2.2 The approach to policing in this country can be explained as ‘policing by consent’. Commissioner Hogan-Howe described this concept as meaning policing with, and on behalf of, the public. It is axiomatic therefore that public confidence in the police is a key element in sustaining this model. Commissioner Hogan-Howe stressed in his evidence to the Inquiry that the public have been, and must continue to be, partners in preventing and solving crime, and that this is most effectively achieved through the conduit of the media which enables witnesses to come forward and provide evidence. It can also be said that an effective and professional relationship with the media can often prevent an operation being jeopardised. Agreements can be reached between the media and police officers that the former will not run a particular story until such time as it is operationally safe to do so; it is argued, with real force, that this is a vital part of the relationship. Similarly, victims can be protected in cases such as kidnapping and murder, where the running of news stories prematurely could either prevent the release of the victim or the apprehension of the suspect.7
“…It’s very important that the public understand policing as much as they can, and also that they hold us to account, and they can only do that by knowing about policing. We need the public to help us in a variety of ways. Obviously we need information about crimes that have happened, but also we need people to have confidence in the police and in the whole system, so that they will give us intelligence or give us evidence, be witnesses, provide observation posts…”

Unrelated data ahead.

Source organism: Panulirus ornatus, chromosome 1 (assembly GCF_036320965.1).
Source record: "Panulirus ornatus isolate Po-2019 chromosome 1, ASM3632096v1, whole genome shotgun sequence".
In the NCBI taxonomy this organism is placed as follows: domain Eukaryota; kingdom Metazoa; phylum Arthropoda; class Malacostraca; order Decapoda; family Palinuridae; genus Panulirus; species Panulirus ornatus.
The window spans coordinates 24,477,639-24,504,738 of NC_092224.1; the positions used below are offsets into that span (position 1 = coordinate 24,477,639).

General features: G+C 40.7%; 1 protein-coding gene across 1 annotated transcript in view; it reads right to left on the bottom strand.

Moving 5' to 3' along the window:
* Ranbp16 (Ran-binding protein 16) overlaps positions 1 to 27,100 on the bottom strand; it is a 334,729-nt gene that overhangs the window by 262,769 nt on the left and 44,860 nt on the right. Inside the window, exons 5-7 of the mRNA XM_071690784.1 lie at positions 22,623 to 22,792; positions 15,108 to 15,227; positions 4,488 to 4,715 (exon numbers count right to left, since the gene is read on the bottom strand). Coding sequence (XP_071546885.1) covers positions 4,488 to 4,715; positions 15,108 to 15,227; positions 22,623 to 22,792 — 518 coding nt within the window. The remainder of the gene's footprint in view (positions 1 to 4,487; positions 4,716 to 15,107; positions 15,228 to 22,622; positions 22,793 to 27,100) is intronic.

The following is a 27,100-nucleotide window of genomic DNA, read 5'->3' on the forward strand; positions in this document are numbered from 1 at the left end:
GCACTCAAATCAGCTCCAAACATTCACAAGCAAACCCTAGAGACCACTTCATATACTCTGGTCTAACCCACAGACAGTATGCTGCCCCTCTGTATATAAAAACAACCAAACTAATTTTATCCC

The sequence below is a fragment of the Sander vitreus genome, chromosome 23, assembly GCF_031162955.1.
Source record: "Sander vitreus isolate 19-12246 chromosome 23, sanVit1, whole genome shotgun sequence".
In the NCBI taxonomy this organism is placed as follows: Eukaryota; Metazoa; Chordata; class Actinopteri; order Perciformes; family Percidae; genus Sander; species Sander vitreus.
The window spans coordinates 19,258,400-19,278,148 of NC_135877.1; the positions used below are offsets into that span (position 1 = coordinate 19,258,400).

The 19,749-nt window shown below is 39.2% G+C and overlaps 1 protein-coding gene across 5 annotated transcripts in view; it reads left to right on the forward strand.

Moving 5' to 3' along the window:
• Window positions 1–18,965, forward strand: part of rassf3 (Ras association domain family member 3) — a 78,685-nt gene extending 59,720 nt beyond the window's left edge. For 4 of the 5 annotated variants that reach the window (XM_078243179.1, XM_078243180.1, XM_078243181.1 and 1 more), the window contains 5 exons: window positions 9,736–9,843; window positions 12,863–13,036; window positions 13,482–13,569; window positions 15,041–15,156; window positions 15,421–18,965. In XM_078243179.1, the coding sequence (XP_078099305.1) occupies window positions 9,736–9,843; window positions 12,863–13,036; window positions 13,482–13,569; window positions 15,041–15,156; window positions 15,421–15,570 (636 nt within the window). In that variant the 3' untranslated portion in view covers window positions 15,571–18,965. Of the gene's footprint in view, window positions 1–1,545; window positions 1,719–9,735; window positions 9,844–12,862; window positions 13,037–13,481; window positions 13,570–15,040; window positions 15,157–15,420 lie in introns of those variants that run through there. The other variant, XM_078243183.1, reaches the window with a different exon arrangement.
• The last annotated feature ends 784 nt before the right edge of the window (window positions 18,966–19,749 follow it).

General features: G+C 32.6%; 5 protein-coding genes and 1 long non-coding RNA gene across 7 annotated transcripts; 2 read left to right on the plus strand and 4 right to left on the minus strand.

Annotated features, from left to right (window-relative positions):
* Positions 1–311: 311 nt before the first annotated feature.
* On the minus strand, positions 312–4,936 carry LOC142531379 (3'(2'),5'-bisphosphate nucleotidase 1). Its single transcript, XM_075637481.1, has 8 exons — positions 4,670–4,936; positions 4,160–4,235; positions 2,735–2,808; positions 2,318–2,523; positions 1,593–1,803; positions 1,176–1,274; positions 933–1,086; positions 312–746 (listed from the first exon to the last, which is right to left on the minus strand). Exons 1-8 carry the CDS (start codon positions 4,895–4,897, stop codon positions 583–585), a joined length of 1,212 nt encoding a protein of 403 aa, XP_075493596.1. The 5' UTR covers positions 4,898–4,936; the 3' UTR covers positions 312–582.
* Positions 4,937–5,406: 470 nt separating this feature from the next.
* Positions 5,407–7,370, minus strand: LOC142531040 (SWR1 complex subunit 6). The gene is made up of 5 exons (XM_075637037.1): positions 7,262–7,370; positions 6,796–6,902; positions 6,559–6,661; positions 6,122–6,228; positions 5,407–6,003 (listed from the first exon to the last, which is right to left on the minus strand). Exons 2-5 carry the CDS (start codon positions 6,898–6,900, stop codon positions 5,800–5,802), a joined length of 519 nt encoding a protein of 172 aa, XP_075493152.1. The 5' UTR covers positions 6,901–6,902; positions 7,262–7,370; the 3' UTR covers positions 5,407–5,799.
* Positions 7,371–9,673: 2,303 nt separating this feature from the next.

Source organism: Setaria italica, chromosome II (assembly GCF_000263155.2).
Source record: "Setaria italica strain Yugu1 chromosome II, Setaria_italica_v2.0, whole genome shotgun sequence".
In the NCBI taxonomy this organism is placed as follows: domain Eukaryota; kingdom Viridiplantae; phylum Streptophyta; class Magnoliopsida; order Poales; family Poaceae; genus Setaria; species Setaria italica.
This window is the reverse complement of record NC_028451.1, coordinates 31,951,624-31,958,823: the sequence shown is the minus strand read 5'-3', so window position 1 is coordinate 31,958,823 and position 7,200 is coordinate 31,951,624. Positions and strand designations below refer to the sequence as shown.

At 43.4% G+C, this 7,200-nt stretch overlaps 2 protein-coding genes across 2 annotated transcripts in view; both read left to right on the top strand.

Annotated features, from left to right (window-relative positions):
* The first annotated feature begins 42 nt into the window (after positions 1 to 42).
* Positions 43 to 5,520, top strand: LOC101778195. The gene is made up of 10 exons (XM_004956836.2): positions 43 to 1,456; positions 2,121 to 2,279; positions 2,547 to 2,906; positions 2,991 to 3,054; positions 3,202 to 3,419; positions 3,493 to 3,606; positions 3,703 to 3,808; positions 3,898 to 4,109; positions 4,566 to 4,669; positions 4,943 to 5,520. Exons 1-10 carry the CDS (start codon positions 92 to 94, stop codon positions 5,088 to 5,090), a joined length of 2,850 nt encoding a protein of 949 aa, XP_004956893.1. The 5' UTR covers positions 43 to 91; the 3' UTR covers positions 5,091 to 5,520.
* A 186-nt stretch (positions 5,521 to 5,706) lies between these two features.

2.4 In his evidence, Sir Denis O’Connor described the importance of public opinion “…it’s another anchor point…in police legitimacy…with a measure of public sentiment, anything is possible. Without it, progress is very difficult…”9 Further, the HMIC report, ‘Without Fear or Favour: A review of police relationships’, argues that the police are part of the community they serve and therefore need relationships with it, including with the media, to carry out their role effectively.10
2.5 Given that the police operate with the consent of the public, the media also play a key role in holding the police to account by providing transparency and challenge. HMIC suggests that the police use the media for a variety of reasons, including to reassure the community they serve, to reduce the fear of crime, and to enhance public confidence in the Police Service. Furthermore, HMIC contends that the overarching principle of police relationships with the media is that the Police Service should not seek to constrain the media but allow them accurately to report news from which the principal beneficiary is the public.